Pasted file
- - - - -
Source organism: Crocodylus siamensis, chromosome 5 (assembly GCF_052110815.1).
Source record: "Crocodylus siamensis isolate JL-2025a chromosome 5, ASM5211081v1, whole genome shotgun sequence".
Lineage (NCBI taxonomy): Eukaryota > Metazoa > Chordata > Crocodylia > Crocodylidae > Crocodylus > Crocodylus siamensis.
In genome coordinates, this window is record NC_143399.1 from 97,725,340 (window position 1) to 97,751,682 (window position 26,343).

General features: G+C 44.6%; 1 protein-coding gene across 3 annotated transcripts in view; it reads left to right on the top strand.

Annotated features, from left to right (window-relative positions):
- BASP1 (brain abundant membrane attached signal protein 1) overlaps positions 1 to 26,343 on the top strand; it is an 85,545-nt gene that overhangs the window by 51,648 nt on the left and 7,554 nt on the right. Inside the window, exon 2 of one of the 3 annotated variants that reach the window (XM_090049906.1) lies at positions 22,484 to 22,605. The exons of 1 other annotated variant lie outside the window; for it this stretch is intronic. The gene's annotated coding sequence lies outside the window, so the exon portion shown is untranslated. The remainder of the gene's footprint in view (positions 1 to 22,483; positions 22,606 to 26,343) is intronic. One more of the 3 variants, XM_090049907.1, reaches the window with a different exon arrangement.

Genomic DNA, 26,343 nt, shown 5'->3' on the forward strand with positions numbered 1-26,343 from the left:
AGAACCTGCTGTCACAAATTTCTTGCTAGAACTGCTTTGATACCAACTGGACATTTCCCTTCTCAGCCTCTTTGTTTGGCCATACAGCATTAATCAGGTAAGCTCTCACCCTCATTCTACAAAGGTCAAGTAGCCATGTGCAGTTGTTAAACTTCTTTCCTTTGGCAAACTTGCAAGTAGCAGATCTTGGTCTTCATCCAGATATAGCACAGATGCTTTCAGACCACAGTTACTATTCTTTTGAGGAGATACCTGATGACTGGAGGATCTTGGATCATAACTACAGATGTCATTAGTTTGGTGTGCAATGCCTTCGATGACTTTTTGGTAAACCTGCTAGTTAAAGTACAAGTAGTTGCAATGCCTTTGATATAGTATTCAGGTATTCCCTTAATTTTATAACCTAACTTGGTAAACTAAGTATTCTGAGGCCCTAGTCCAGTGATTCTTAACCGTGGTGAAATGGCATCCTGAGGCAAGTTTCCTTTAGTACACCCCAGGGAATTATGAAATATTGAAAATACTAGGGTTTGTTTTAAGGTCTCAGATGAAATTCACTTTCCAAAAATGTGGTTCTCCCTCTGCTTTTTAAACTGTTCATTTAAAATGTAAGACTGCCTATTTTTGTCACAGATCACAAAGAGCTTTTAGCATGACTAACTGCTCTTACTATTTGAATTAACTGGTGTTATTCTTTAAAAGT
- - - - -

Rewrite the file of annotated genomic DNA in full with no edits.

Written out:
Source organism: Crocodylus siamensis, chromosome 5 (assembly GCF_052110815.1).
Source record: "Crocodylus siamensis isolate JL-2025a chromosome 5, ASM5211081v1, whole genome shotgun sequence".
Lineage (NCBI taxonomy): Eukaryota > Metazoa > Chordata > Crocodylia > Crocodylidae > Crocodylus > Crocodylus siamensis.
In genome coordinates, this window is record NC_143399.1 from 97,725,340 (window position 1) to 97,751,682 (window position 26,343).

General features: G+C 44.6%; 1 protein-coding gene across 3 annotated transcripts in view; it reads left to right on the top strand.

Annotated features, from left to right (window-relative positions):
- BASP1 (brain abundant membrane attached signal protein 1) overlaps positions 1 to 26,343 on the top strand; it is an 85,545-nt gene that overhangs the window by 51,648 nt on the left and 7,554 nt on the right. Inside the window, exon 2 of one of the 3 annotated variants that reach the window (XM_090049906.1) lies at positions 22,484 to 22,605. The exons of 1 other annotated variant lie outside the window; for it this stretch is intronic. The gene's annotated coding sequence lies outside the window, so the exon portion shown is untranslated. The remainder of the gene's footprint in view (positions 1 to 22,483; positions 22,606 to 26,343) is intronic. One more of the 3 variants, XM_090049907.1, reaches the window with a different exon arrangement.

Genomic DNA, 26,343 nt, shown 5'->3' on the forward strand with positions numbered 1-26,343 from the left:
AGAACCTGCTGTCACAAATTTCTTGCTAGAACTGCTTTGATACCAACTGGACATTTCCCTTCTCAGCCTCTTTGTTTGGCCATACAGCATTAATCAGGTAAGCTCTCACCCTCATTCTACAAAGGTCAAGTAGCCATGTGCAGTTGTTAAACTTCTTTCCTTTGGCAAACTTGCAAGTAGCAGATCTTGGTCTTCATCCAGATATAGCACAGATGCTTTCAGACCACAGTTACTATTCTTTTGAGGAGATACCTGATGACTGGAGGATCTTGGATCATAACTACAGATGTCATTAGTTTGGTGTGCAATGCCTTCGATGACTTTTTGGTAAACCTGCTAGTTAAAGTACAAGTAGTTGCAATGCCTTTGATATAGTATTCAGGTATTCCCTTAATTTTATAACCTAACTTGGTAAACTAAGTATTCTGAGGCCCTAGTCCAGTGATTCTTAACCGTGGTGAAATGGCATCCTGAGGCAAGTTTCCTTTAGTACACCCCAGGGAATTATGAAATATTGAAAATACTAGGGTTTGTTTTAAGGTCTCAGATGAAATTCACTTTCCAAAAATGTGGTTCTCCCTCTGCTTTTTAAACTGTTCATTTAAAATGTAAGACTGCCTATTTTTGTCACAGATCACAAAGAGCTTTTAGCATGACTAACTGCTCTTACTATTTGAATTAACTGGTGTTATTCTTTAAAAGT